Live Mag

About 50 UWC students with no accommodation have been squatting in res lounges

by: Onele Liwani - 3 March 2016

UWC housing ©oneleliwani girlsJust over a month after universities reopened, a group of about 30 young women and about 20 young men at the University of the Western Cape (UWC) say they still have nowhere to live. For the past few weeks, two of the on-campus residence lounges have been their home. Living in cramped conditions, some have taken ill, they have no proper bathrooms and the chances of the situation changing anytime soon seem small. These are their stories.

Siphokazi Gcayiya (22)

From the Eastern Cape

UWC Housing Crisis_Mar 2016_©oneleliwani-12

“I have been here for three weeks now, and since then the Central Housing Committee (CHC) has been making promises to get us placed but nothing has happened. The CHC placement officer threatened that if we put our names on any list that involves #FeesMustFall, he would personally make sure that we do not get placed. The #FeesMustFall members had come to supply food to us, but after a while, it stopped. Every time someone has come to address us, someone from the CHC is there with them. So we couldn’t be open or honest about what was really happening here.”

 

Nikky Mabuza (22)

From Mpumalanga

“I had hoped that they were going to accommodate me because I had applied for accommodation. But when I came here, I found out I was on the waiting list. The following day they said my name was not in the system. They then took my student number. They keep on coming here  to address us and give us hope and promises that we are going to get placed. It’s a terrible experience because we are living in this res lounge, sleeping on the floor, bathing in the toilets – we hang [our underwear] there in the toilet. We have no food. When I came here I only had R400, and I used it on food for the first few days, but I eventually ran out.”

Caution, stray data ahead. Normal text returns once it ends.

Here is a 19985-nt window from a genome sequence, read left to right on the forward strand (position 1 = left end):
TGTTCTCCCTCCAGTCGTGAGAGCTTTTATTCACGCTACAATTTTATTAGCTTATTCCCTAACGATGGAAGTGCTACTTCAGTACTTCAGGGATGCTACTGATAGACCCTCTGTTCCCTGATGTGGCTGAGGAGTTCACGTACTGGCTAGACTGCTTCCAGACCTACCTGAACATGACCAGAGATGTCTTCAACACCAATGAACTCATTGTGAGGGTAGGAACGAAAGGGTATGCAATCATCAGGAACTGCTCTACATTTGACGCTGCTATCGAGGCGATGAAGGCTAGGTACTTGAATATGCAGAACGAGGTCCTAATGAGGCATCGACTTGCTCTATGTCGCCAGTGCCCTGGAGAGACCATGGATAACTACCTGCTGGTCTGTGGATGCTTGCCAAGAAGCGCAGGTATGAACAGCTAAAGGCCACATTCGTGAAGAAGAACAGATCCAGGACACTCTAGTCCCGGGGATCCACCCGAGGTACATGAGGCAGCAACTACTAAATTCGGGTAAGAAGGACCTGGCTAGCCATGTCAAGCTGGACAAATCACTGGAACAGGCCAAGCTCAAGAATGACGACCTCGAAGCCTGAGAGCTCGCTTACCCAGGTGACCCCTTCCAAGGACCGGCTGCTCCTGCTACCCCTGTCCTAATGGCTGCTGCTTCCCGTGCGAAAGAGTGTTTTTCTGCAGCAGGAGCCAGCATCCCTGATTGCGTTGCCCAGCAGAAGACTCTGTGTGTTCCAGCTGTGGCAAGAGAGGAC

Sandile Williams (21)

From the Eastern Cape

UWC Housing Crisis_Mar 2016_©oneleliwani-19

“I don’t know anyone in Cape Town. The university said I must look for private accommodation in Belhar, but every landlord wanted girls only. I asked the university to assist me, they haven’t. I have a kidney problem and I’m sleeping on the floor. You can imagine how that affects me. I’m gonna have to go to hospital this week to have it checked because it gets really painful in the mornings and in the evenings because I sleep on the bare floor. I come from a poor family and I’m on financial aid. I’m not eating as healthy as I should because here you eat what you get. I used all my money on takeaways because I don’t have a room to cook in, and financial aid won’t pay without proof of accommodation. I think the university just sweeps this problem under the carpet. The environment is not conducive for learning. I have so many assignments but I can’t focus because I’m either tired or hungry or something.”

UWC Housing ©oneleliwani

 

Asanda Nobebe (20)

From the Eastern Cape

“I’m diabetic. I fell sick because of the way I’m eating here. All I eat is bread, which is a starch and is high in glucose, and that’s not good for me. I’m supposed to eat steamed vegetables but they don’t have that. The storage of my medication is also a problem because it’s supposed to be kept in a fridge but we don’t even have a fridge here.”

 

We, at Live SA, spoke to Luthando Tyhalibhongo who is the Communications and Media Liaisons officer at UWC and asked him when the young people will be accommodated. His response was, “As far as I know they were supposed to have been moved last night. They shouldn’t be there right now.” He then promised to email a statement at 3pm, which he hadn’t sent by time of publishing.

All pictures: Onele Liwani

Do you have any resident issues on your campus you would like to share? Let us know on Facebook and Twitter or in the comments section below.